Weekly Roundup on We3 (February 22-24)

If you’re in group 2, you’re responsible for this week’s weekly roundup. Each student in the group will highlight one key moment from the previous week’s online and in-class discussions. To recall the syllabus:

Follow this formula for the highlights: describe the moment (provide the context and the facts about what you saw, read, or heard), interpret the meaning of the moment (what does it mean?), and evaluate its significance (in other words, why was the moment important?).

You can post your highlight in the comments below.

If Homeward Bound were rated R

WE3 was an extremely entertaining graphic novel that was packed full of action and held my interest from beginning to end. The one thing that caught my attention the most while reading WE3 was the amount of violence that takes place. The violence was a bit excessive, seeming at points to only be drawn for shock value. I found the amount of gore with the graphic novel to be somewhat disturbing. The fact that the violence came from a cat, dog, and rabbit made it even more shocking because those are three animals associated with being cute and cuddly, not angry and deadly. WE3 reminded me of what Homeward Bound would have been if it was directed by Quentin Tarantino.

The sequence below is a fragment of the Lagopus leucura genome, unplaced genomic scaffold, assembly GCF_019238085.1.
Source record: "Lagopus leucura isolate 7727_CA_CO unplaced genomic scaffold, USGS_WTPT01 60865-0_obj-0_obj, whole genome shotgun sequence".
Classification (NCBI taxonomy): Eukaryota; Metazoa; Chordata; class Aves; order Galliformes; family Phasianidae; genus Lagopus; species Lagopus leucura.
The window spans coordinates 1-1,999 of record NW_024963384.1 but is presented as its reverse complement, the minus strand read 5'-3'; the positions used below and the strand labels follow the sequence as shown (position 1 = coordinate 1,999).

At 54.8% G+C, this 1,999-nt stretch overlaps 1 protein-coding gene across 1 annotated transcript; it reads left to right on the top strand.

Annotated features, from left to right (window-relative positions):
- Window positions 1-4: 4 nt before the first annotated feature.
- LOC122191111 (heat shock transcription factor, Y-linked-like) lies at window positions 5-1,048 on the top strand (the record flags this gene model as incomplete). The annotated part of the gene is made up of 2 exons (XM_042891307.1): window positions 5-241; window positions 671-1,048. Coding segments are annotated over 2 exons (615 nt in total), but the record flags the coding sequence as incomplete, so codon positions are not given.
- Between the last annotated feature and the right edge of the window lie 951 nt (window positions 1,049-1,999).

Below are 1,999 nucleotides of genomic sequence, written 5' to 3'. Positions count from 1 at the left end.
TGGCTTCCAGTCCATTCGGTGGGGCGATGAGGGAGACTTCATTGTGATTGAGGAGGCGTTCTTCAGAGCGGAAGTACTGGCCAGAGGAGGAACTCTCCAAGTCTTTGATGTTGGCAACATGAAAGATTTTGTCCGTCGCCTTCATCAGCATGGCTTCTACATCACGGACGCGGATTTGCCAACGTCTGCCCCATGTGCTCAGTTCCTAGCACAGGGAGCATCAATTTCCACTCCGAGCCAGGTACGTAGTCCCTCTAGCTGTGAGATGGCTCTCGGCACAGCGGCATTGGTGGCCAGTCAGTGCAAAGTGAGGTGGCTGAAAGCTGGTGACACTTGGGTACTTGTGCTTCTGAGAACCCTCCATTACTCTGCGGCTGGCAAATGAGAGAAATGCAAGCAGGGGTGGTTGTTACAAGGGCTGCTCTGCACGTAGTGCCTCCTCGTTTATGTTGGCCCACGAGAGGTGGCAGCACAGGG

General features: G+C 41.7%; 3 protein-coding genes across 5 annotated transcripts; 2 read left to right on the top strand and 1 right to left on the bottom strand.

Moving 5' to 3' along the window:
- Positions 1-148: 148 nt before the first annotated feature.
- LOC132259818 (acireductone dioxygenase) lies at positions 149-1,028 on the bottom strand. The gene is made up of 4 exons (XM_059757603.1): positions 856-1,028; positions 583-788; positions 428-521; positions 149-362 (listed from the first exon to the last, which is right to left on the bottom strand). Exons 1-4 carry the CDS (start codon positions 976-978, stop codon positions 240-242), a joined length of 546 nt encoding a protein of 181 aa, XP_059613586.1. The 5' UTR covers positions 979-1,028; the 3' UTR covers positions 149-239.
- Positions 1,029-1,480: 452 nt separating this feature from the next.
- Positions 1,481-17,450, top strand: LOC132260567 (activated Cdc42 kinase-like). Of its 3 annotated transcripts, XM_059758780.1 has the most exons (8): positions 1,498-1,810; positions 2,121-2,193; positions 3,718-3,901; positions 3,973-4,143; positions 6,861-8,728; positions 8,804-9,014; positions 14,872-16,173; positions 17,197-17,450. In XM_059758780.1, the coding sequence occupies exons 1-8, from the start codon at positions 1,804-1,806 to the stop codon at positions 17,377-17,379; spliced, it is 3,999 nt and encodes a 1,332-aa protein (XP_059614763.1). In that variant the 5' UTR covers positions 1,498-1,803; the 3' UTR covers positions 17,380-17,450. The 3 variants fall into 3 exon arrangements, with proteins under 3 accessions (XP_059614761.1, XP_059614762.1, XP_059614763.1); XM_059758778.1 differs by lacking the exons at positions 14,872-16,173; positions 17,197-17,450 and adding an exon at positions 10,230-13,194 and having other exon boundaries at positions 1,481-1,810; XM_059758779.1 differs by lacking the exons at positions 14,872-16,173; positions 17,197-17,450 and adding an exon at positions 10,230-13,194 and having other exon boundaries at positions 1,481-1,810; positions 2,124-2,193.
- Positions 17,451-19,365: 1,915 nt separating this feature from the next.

I found it interesting how the violence and killings were represented in many different ways throughout the course of the graphic novel. There were frames that showed the violence head on, showing the victims guts being ripped from inside them. However, there were also frames were the violence wasn’t directly shown, but the aftermath was presented to the reader. One frame would have the animals running toward the victim and the next frame would have the victim laying dead on the ground in a pool of blood. One of the frames that I found most interesting was where the violence was not shown at all…only implied. In the frame the cat and the dog are charging toward a man who had just shot the rabbit. The next frame is simply a block of red, to symbolize blood. In this frame, no violence is shown but the reader is left with no doubt that the man was killed. The violence in WE3 is everywhere and tends to be the most rememberable aspect of the graphic novel.